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Green stink bug

The native green stink bug (GSB) is the least damaging of the podsucking bugs.

Scientific name

Plautia affinis

Description

  • Adults are 8mm long with a green shield-shaped body and brown wing covers.
  • Nymphs are cream and yellow with prominent dark markings, changing to mossy green with dark markings on their back.
  • Eggs are similar shape to those of the green vegetable bug (GVB) but are olive-green and laid in small loose rafts of only 5–15 eggs.

May be confused with

Their 2-tone colouring distinguishes adult GSB from other green podsucking bug species.

Distribution and habitat

Widespread.

Hosts

All summer legumes, sorghum, and occasionally cotton.

Damage

In pulses, GSB damages only 10% as many seeds as GVB.

Life cycle

  • Adults typically invade summer legumes at flowering.
  • Females can lay over 400 eggs.
  • There are 5 nymphal stages. Nymphs usually reach a damaging size during mid to late podfill.
  • Usually only 1 generation develops per summer legume crop, unless temperatures are high.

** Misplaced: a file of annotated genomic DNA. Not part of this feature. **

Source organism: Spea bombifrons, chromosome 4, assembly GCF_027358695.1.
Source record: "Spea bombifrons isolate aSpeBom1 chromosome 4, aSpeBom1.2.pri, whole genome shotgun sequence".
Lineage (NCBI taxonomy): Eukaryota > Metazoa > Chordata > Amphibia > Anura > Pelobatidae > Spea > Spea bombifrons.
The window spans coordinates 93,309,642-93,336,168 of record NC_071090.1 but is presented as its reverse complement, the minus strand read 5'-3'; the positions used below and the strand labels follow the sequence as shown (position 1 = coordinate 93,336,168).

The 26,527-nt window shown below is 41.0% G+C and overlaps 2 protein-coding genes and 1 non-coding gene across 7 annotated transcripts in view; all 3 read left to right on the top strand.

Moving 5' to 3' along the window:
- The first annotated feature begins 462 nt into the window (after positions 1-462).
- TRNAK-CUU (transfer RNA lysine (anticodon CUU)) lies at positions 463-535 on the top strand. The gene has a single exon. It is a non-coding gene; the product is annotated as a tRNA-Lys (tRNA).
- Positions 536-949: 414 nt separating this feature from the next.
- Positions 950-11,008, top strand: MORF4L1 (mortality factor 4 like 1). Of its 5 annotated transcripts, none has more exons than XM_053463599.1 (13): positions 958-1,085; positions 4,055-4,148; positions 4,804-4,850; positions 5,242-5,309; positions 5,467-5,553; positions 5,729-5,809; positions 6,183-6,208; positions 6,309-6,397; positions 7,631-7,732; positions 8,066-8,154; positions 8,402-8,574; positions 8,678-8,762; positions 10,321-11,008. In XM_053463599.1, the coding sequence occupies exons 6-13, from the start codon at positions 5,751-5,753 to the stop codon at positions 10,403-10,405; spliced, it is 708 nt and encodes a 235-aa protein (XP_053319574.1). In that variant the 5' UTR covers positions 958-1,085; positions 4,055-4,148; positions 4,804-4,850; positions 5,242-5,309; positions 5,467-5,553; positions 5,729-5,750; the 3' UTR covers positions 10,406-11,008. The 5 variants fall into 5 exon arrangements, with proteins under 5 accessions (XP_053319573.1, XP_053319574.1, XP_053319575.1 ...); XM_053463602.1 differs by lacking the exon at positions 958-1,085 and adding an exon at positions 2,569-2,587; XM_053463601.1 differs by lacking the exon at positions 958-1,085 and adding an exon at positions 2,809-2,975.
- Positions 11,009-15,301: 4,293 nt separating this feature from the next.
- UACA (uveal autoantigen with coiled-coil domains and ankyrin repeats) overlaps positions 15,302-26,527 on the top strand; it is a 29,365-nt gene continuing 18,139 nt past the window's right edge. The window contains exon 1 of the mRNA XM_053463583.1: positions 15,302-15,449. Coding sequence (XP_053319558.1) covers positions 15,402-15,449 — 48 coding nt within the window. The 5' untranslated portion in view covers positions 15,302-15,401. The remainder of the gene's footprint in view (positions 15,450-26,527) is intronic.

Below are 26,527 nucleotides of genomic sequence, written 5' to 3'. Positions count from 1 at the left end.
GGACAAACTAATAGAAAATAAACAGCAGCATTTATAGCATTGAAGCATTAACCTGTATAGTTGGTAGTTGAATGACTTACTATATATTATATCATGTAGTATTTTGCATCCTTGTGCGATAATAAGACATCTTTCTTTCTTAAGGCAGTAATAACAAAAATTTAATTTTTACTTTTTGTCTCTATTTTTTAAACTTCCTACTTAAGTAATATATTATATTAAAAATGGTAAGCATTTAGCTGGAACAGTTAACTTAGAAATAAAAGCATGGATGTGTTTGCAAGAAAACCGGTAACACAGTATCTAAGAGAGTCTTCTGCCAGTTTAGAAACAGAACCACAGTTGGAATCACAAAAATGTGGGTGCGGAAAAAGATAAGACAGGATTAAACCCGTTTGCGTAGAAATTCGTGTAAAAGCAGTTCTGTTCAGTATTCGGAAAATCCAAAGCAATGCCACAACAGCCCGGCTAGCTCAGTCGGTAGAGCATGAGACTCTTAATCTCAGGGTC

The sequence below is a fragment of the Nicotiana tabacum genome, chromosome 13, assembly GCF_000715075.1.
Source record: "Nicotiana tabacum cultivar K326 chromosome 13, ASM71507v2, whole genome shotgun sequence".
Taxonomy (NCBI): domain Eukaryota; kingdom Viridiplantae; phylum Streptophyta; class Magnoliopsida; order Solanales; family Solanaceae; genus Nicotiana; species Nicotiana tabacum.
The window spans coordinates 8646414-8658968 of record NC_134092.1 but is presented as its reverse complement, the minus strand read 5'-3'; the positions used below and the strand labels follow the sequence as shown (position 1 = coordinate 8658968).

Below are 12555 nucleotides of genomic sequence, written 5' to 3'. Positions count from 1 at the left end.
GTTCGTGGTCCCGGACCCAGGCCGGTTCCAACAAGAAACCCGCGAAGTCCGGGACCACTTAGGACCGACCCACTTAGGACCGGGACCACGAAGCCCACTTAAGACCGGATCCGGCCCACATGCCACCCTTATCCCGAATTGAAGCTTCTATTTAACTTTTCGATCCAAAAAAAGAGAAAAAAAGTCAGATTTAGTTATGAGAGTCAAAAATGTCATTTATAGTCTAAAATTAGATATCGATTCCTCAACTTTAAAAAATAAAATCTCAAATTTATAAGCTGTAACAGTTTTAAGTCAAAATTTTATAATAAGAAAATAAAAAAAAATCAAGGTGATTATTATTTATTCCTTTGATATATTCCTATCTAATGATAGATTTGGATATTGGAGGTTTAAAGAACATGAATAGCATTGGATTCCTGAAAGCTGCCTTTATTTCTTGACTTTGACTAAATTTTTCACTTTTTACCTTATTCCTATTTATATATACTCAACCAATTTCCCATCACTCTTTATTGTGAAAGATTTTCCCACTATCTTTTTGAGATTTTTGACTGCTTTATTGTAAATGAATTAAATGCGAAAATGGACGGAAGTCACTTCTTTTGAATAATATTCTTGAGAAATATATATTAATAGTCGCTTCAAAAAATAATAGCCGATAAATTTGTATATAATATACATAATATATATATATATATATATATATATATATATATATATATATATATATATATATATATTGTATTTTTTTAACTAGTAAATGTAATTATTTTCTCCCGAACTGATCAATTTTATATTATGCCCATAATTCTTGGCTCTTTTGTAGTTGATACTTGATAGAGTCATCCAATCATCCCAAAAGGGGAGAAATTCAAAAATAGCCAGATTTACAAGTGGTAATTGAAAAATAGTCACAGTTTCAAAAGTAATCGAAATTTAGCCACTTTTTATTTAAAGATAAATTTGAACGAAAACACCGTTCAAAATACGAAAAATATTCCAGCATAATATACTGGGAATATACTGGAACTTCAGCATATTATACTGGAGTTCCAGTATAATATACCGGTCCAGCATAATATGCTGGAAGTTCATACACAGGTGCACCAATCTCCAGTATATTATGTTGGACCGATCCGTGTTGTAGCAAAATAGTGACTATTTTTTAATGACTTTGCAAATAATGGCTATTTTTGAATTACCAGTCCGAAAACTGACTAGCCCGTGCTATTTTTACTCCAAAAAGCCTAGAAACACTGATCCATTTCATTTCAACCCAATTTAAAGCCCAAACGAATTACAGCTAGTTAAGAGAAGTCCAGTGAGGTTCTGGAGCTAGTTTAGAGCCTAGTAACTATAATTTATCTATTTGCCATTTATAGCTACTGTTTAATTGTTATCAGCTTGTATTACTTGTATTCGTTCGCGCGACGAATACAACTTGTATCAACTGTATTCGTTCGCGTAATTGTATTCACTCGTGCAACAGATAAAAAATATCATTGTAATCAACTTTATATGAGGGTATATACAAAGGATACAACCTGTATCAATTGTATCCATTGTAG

Monitoring and thresholds

  • Inspect crops twice weekly from budding until close to harvest (the main risk period is at podding).
  • Beat-sheeting is the preferred sampling method for adults and nymphs.
  • Sample crops in the early to mid-morning when bugs are more likely to be at the top of the crop.
  • Look for the distinctive small egg rafts, which indicate a green stink bug is present.

Green stink bugs are not specifically included in the online calculator for podsucking bugs; therefore, if numbers are high, divide by 10 and include in the GVB column.

Natural enemies

  • Spiders, ants and predatory bugs are major predators of eggs and young nymphs, with mortality sometimes exceeding 90%.
  • Eggs may be parasitised by the tiny wasps Trissolcus basalis, T. oenone and Telenomus cyrus.

Control

  • Green stink bugs may be incidentally controlled by products used against the green vegetable bug.
  • Spring plantings are less at risk than summer-planted crops.
  • Where possible avoid sequential plantings of summer legumes.
  • Avoid combining cultivar and planting times that are more likely to lengthen the duration of flowering and podding.

Further information